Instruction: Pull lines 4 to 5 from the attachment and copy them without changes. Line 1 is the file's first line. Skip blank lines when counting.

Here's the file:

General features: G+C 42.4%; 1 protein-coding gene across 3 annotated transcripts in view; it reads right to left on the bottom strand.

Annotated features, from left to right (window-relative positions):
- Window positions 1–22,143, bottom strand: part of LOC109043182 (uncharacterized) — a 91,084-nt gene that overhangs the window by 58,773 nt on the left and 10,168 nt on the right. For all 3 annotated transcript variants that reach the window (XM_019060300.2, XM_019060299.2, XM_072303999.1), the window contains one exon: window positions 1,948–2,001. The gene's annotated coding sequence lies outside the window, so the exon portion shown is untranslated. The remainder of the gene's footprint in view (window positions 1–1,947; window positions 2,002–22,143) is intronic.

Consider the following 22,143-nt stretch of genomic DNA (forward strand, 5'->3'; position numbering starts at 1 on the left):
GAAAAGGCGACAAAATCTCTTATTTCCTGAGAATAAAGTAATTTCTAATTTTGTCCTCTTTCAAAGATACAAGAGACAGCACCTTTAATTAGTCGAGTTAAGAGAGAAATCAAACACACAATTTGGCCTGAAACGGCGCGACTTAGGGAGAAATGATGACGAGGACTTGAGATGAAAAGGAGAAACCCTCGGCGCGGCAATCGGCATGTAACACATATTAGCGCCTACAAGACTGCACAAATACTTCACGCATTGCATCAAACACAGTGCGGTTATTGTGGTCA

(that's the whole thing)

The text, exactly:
Consider the following 22,143-nt stretch of genomic DNA (forward strand, 5'->3'; position numbering starts at 1 on the left):
GAAAAGGCGACAAAATCTCTTATTTCCTGAGAATAAAGTAATTTCTAATTTTGTCCTCTTTCAAAGATACAAGAGACAGCACCTTTAATTAGTCGAGTTAAGAGAGAAATCAAACACACAATTTGGCCTGAAACGGCGCGACTTAGGGAGAAATGATGACGAGGACTTGAGATGAAAAGGAGAAACCCTCGGCGCGGCAATCGGCATGTAACACATATTAGCGCCTACAAGACTGCACAAATACTTCACGCATTGCATCAAACACAGTGCGGTTATTGTGGTCA